In her book Arranging Grief: Sacred Time and The Body In Nineteenth Century America, Dana Luciano talks about how American attitudes about death shifted during this period and helped shape our lasting cultural relationship to grief. Death, she notes, especially the death of the child, is a uniquely emotional event that is a “disruption of the natural order of things” (28), and periods of mourning are by their very nature outside of time “as compensation for the ineradicability of loss” (37), forming something she calls “sacred time.” Hobson’s book begins with Ray-Ray’s death, the kind of key moment of disruption and grief that Luciano references. What scenes or sentences can you point to that indicate that Luciano’s idea of sacred time might also be at work in this text? What evidence is there that representations of grief and time that are different than sacred time may be at work?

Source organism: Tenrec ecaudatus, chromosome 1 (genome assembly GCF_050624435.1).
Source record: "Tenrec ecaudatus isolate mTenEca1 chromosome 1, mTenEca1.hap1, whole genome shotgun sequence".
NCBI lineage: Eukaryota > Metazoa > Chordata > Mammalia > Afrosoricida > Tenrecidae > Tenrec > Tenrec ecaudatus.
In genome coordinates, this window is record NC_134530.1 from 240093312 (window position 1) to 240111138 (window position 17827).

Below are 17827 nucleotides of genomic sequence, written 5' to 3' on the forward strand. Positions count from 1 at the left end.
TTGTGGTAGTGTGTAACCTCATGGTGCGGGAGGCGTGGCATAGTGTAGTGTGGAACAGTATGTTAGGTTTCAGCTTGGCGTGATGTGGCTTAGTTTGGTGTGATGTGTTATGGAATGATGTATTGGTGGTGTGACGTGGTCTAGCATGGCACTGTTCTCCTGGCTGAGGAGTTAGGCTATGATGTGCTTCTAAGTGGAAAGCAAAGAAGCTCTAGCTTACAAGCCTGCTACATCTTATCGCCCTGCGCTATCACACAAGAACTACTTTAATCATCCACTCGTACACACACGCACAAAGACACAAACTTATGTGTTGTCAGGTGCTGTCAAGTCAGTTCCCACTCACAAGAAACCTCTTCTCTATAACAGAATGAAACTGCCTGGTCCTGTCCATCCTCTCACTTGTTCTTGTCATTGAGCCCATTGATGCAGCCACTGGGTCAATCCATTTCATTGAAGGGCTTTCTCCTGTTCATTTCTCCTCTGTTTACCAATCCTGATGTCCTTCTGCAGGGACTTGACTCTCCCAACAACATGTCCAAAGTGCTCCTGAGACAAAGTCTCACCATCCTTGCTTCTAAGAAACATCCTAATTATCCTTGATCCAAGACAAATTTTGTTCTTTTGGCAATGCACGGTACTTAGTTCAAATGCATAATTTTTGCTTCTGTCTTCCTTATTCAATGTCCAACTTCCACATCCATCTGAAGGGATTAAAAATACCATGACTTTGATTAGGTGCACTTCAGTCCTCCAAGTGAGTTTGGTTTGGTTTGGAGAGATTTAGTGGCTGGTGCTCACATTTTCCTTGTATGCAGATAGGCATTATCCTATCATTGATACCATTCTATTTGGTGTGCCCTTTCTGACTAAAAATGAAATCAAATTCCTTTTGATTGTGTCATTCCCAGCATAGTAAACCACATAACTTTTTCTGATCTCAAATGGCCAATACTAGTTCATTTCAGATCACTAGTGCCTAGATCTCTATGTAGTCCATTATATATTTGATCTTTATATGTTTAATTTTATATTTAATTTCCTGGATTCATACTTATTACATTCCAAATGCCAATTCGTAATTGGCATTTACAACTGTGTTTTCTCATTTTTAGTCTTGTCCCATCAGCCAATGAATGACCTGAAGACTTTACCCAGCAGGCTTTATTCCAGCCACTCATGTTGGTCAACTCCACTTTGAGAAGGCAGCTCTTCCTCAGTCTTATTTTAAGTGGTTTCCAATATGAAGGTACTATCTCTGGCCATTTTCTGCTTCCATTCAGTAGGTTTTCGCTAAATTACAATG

Also, each surviving member of the Echota family has been dealing with their grief differently. Discuss their individual responses to Ray-Ray’s death and what effects that grief has had on their lives. At a glance, it seems as though Edgar’s grief has been most destructive, and Marie’s the least. Does that seem true by the end of the novel?
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